Alpena Public Schools reports rise in COVID-19 cases

News Photo by Barbara Woodham Students board a bus outside of Ella White Elementary School in Alpena on Tuesday.

ALPENA — A recent spike in COVID-19 infections among Alpena Public Schools students and staff has APS officials encouraging extra precautions.

As of noon Tuesday, health officials reported 75 new infections among students and seven new infections among staff members since Oct. 1, according to APS officials.

With the rising numbers in new infections, APS Superintendent David Rabbideau could not determine how close the schools are to possibly returning to remote learning.

“It is very difficult to say,” because the determining factor “is not a number, it is who is out,” he said.

Check out the interactive graphic below showing the number of active infections — cumulative case totals minus deaths and recoveries, defined as those living 30 days after infection — across Northeast Michigan. Story continues below graphic.

When a teacher, bus driver, custodian, instructional assistant, or other employee is absent, APS often struggles to find a replacement, the district reported.

New COVID-19 infections could further the staffing shortage and possibly lead to staffing-related closures of buildings, Rabbideau said.

School officials say that 66 of Michigan’s 83 counties have school-based outbreaks, including Alcona, Alpena, and Presque Isle counties. They say that residents under the age of 19 make up the largest percentage of new infections in Alpena County.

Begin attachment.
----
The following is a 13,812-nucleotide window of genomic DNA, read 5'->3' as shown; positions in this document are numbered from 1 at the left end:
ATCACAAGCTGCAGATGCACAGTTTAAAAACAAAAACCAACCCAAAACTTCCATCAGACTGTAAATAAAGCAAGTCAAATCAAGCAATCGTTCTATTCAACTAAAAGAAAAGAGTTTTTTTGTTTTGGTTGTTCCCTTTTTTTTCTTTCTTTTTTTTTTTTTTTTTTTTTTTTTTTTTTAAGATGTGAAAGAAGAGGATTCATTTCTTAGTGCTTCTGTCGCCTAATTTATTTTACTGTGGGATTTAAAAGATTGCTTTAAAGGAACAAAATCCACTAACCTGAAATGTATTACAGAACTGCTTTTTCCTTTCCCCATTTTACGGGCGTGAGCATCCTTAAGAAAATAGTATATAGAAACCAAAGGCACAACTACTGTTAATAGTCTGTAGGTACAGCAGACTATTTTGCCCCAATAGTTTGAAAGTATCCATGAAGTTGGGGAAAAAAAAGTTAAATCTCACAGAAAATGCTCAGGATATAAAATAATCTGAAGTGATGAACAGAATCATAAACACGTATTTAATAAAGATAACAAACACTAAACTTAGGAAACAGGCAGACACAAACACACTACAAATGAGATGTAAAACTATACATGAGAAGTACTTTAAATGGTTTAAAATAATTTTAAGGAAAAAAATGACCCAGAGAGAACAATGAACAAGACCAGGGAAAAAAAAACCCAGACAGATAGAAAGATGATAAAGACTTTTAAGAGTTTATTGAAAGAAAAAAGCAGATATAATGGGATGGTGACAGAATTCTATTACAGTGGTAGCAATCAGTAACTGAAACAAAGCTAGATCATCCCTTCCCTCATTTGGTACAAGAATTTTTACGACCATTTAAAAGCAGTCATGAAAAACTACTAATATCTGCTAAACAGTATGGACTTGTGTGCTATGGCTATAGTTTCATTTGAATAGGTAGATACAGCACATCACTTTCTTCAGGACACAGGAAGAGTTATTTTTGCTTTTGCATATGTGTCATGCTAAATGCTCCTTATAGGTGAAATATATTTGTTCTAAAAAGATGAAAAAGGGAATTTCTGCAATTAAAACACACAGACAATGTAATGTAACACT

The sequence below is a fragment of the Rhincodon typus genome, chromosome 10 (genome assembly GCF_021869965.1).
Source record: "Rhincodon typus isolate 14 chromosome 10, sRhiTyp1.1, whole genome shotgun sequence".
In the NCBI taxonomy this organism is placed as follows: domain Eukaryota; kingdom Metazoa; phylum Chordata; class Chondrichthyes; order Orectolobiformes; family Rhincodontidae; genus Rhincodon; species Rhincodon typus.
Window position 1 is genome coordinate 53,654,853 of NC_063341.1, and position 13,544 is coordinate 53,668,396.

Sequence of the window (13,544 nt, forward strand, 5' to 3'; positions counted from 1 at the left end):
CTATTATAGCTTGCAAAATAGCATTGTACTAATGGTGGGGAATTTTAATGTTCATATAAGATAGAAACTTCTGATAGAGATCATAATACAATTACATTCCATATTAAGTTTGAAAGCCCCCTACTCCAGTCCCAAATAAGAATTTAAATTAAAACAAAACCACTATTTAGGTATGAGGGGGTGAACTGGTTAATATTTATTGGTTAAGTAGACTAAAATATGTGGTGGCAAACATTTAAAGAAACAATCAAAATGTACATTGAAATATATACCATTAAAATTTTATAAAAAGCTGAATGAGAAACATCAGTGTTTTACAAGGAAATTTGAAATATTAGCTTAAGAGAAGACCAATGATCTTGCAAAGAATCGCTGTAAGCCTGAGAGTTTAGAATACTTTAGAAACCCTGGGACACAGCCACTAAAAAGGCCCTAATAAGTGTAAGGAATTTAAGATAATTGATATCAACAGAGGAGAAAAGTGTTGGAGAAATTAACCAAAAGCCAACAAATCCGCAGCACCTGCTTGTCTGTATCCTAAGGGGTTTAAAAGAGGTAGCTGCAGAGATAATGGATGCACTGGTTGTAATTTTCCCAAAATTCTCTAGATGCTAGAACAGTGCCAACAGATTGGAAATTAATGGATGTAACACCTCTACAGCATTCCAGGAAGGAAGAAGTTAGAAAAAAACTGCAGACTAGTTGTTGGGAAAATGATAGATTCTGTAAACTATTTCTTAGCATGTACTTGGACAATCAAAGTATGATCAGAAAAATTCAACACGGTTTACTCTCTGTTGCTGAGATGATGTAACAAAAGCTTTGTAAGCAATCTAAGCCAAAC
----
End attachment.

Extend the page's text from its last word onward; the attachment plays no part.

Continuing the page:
Local health officials reported 302 new COVID-19 infections among Northeast Michigan residents in the past week.

Based on a News estimate, 2,125 Northeast Michganders were actively infected — and potentially contagious — on Tuesday.

Check out the interactive graphic below showing the percent of Northeast Michiganders 16 and older who have received all doses of the coronavirus vaccine. Story continues below graphic.

In early October, Freedom to Breathe, a parent organization, filed a lawsuit against APS, insisting that the district lacks the authority to enforce a student facemask mandate. On Friday, a judge ruled that the facemask mandate will remain in effect for now.

APS asked that residents stay home if they feel sick and get tested for COVID-19 as soon as possible. Officials encouraged students, staff, and the community to get vaccinated, wear facemasks, wash hands, cover coughs and sneezes, and sanitize. APS said that, because schools are a gathering point for all segments of the community, these guidelines could help ensure continued in-person learning.


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